“From business groups, faith leaders, and privacy advocates to municipal governments, police chiefs and prosecutors, Arizonans from all walks of life came forward to oppose the bill,” said Alessandra Soler Meetze, executive director of the American Civil Liberties Union (ACLU) of Arizona. “We are extremely disappointed that House members chose to ignore the serious concerns they raised in favor of political expediency.  History has taught us time after time that it does not pay to trade in our basic liberties for fear mongering.  Arizona will unfortunately have to learn that lesson again.”

The bill requires police agencies across the state to investigate the immigration status of every person they come across whom they have “reasonable suspicion” to believe is in the country unlawfully.  To avoid arrest, citizens will effectively have to carry “their papers” at all times.  It also attempts to make it a state crime to violate the federal laws on registering with the Department of Homeland Security and carrying registration documents, curtails the free speech rights of day laborers, and encourages unchecked information sharing between government agencies. The bill will likely be transmitted to the Governor in the coming week after a vote on the Senate floor to reconcile the House version with a prior version that passed out of the Senate in February.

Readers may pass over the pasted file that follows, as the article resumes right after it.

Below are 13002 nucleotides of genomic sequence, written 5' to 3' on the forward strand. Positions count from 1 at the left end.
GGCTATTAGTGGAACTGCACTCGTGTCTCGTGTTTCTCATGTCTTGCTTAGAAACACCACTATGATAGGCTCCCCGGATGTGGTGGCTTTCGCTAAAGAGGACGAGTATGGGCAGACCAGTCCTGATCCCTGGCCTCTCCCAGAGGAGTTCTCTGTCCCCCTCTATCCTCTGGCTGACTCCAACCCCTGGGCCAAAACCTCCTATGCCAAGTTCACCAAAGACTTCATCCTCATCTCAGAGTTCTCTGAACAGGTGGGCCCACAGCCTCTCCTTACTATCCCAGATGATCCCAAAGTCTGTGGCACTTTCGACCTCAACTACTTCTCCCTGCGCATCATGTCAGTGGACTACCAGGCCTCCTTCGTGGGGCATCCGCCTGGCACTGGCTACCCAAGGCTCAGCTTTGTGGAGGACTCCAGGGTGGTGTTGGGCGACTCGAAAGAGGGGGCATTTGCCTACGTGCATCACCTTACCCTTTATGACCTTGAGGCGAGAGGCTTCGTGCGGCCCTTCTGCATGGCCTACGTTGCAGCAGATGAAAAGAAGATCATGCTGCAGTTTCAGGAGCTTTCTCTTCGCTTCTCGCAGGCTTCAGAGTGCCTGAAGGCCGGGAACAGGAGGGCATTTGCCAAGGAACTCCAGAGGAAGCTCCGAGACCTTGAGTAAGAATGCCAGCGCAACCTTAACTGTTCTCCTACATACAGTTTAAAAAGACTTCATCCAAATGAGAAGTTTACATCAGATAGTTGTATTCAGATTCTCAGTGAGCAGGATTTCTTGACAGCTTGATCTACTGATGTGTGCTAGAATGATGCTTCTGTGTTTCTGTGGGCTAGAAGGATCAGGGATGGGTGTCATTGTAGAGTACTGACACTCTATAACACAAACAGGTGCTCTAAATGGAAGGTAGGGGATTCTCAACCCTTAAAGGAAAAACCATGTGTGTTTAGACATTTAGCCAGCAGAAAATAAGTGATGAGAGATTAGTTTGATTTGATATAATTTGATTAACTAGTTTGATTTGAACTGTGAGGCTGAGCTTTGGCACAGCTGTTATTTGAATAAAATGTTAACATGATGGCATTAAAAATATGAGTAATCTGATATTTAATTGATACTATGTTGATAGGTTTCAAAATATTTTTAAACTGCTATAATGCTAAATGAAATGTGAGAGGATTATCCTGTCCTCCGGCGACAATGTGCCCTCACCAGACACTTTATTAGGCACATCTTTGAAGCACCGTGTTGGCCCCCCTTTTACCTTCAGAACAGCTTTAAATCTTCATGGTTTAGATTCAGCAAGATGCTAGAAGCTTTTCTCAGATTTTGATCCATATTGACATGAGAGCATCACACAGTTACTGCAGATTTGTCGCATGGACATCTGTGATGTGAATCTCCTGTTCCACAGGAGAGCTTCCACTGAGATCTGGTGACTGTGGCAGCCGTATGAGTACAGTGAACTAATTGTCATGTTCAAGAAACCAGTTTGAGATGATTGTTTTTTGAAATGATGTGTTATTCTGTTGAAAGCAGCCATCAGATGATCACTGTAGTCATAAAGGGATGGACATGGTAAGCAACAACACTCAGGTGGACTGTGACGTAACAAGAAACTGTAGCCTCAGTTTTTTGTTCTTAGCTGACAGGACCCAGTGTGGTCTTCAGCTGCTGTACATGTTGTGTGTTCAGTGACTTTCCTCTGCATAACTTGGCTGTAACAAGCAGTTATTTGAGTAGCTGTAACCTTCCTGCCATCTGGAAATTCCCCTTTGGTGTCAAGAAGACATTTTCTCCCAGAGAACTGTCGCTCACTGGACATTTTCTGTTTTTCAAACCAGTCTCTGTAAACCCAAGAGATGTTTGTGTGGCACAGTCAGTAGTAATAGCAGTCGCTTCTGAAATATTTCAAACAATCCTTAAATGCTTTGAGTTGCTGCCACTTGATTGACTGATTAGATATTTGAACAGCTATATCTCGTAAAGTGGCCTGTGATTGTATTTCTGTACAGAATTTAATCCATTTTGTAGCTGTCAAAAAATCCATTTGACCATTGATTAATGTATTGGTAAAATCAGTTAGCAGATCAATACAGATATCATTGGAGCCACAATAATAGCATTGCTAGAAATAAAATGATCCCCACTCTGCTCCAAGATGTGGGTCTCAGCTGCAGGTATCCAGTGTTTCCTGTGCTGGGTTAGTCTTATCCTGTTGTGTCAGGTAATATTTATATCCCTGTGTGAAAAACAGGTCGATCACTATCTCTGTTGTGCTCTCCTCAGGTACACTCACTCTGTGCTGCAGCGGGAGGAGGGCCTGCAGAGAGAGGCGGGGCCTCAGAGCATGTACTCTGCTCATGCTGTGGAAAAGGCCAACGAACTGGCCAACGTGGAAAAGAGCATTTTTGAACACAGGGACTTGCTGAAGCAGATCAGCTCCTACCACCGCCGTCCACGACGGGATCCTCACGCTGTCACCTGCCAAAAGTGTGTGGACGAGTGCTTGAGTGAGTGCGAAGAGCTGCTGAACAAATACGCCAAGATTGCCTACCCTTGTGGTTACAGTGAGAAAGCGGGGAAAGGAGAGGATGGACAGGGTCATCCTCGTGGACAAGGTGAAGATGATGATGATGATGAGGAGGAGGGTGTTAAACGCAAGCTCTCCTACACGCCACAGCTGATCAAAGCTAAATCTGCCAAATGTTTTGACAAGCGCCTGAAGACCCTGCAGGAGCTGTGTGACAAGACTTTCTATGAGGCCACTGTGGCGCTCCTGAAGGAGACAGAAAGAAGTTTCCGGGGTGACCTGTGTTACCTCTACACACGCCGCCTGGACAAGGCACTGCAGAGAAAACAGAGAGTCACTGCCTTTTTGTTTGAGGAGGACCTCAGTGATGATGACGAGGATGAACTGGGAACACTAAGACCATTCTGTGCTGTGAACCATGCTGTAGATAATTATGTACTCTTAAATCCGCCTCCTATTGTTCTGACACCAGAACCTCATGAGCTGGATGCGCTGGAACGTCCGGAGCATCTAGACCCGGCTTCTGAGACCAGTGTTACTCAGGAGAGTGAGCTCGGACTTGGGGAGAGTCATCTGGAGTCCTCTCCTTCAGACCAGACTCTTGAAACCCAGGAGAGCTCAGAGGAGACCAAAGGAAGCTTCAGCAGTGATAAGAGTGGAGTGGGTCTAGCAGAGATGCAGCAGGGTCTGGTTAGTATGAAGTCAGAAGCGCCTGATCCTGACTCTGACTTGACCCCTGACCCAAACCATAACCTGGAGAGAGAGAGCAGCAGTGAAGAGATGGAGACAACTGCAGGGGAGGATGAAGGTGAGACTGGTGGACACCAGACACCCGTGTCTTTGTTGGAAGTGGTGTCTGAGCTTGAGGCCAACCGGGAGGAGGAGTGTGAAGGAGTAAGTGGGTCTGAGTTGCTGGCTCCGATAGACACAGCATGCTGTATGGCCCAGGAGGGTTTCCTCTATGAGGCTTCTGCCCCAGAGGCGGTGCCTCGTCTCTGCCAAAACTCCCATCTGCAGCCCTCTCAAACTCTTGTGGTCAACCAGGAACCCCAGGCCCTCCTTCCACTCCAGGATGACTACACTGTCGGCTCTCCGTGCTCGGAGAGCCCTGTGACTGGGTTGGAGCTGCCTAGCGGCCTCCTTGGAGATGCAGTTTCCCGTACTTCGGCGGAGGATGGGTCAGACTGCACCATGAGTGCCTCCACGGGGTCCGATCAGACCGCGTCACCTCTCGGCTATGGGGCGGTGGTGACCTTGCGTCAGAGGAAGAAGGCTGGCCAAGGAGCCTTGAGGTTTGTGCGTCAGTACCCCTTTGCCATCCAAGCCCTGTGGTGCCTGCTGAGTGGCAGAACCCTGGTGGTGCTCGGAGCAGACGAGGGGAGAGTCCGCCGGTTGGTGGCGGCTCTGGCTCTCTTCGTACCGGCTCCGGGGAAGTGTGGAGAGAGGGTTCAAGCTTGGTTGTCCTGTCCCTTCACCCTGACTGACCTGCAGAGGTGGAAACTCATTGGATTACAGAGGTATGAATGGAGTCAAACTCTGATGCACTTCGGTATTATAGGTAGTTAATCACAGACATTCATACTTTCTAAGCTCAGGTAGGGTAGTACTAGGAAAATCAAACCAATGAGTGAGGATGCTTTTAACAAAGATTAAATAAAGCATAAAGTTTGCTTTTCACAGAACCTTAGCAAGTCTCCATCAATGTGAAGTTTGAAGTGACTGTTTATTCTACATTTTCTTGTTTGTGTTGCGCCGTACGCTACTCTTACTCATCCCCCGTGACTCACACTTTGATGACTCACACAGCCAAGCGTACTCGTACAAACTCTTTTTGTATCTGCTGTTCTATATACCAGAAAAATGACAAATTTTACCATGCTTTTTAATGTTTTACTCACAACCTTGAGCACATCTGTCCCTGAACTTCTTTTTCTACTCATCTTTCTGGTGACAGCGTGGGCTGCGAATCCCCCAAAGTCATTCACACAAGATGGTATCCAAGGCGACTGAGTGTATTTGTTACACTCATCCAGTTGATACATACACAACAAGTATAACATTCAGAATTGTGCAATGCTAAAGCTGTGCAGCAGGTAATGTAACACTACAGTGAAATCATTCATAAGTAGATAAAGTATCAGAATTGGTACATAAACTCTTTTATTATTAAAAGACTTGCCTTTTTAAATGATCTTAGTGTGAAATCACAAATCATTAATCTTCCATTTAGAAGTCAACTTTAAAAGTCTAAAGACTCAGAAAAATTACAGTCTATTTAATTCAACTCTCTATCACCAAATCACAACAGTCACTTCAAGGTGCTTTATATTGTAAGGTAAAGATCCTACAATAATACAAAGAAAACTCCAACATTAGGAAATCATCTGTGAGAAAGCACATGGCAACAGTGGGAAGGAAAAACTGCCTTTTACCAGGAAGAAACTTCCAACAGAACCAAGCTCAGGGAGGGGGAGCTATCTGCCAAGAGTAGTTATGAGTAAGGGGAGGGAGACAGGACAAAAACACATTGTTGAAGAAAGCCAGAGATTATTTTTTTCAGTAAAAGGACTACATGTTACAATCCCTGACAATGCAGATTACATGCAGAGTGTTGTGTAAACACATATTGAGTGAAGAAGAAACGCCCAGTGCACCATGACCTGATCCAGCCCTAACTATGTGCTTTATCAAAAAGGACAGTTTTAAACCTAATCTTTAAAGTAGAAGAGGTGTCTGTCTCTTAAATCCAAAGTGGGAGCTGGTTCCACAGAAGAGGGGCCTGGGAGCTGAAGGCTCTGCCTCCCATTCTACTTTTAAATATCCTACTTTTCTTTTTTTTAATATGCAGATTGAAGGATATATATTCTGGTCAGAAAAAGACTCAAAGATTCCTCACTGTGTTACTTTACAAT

“Instead of working on real solutions to the immigration crisis, our legislators have devised a proposal that is full of shortcuts,” added Meetze. “Contrary to what proponents of SB1070 say, the bill does not prohibit officers from relying on race or ethnicity in deciding who to investigate.  Police untrained in the complexities of immigration law will have a green light to harass anyone who looks or sounds foreign.”